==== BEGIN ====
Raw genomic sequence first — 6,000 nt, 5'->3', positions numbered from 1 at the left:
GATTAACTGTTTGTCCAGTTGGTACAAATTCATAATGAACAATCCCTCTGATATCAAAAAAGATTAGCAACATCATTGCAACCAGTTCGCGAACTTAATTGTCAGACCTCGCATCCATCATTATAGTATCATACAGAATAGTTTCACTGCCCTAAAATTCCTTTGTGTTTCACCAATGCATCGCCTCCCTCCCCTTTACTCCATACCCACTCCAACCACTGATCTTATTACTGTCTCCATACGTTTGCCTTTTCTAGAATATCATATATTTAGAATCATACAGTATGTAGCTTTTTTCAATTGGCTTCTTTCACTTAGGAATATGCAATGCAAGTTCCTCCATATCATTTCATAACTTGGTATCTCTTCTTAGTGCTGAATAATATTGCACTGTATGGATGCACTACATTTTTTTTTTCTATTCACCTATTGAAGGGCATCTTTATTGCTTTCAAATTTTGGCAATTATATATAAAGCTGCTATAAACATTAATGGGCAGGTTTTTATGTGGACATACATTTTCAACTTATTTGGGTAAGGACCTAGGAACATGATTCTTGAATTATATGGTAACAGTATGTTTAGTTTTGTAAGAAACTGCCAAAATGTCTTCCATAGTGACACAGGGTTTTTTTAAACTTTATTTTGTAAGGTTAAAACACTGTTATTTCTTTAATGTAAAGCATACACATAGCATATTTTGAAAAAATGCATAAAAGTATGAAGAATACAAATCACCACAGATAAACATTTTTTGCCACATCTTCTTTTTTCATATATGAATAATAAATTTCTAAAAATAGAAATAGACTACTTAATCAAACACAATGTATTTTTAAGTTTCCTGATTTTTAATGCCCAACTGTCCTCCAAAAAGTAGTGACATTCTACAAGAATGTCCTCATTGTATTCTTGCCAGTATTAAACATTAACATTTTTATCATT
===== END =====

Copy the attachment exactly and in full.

Raw genomic sequence first — 6,000 nt, 5'->3', positions numbered from 1 at the left:
GATTAACTGTTTGTCCAGTTGGTACAAATTCATAATGAACAATCCCTCTGATATCAAAAAAGATTAGCAACATCATTGCAACCAGTTCGCGAACTTAATTGTCAGACCTCGCATCCATCATTATAGTATCATACAGAATAGTTTCACTGCCCTAAAATTCCTTTGTGTTTCACCAATGCATCGCCTCCCTCCCCTTTACTCCATACCCACTCCAACCACTGATCTTATTACTGTCTCCATACGTTTGCCTTTTCTAGAATATCATATATTTAGAATCATACAGTATGTAGCTTTTTTCAATTGGCTTCTTTCACTTAGGAATATGCAATGCAAGTTCCTCCATATCATTTCATAACTTGGTATCTCTTCTTAGTGCTGAATAATATTGCACTGTATGGATGCACTACATTTTTTTTTTCTATTCACCTATTGAAGGGCATCTTTATTGCTTTCAAATTTTGGCAATTATATATAAAGCTGCTATAAACATTAATGGGCAGGTTTTTATGTGGACATACATTTTCAACTTATTTGGGTAAGGACCTAGGAACATGATTCTTGAATTATATGGTAACAGTATGTTTAGTTTTGTAAGAAACTGCCAAAATGTCTTCCATAGTGACACAGGGTTTTTTTAAACTTTATTTTGTAAGGTTAAAACACTGTTATTTCTTTAATGTAAAGCATACACATAGCATATTTTGAAAAAATGCATAAAAGTATGAAGAATACAAATCACCACAGATAAACATTTTTTGCCACATCTTCTTTTTTCATATATGAATAATAAATTTCTAAAAATAGAAATAGACTACTTAATCAAACACAATGTATTTTTAAGTTTCCTGATTTTTAATGCCCAACTGTCCTCCAAAAAGTAGTGACATTCTACAAGAATGTCCTCATTGTATTCTTGCCAGTATTAAACATTAACATTTTTATCATT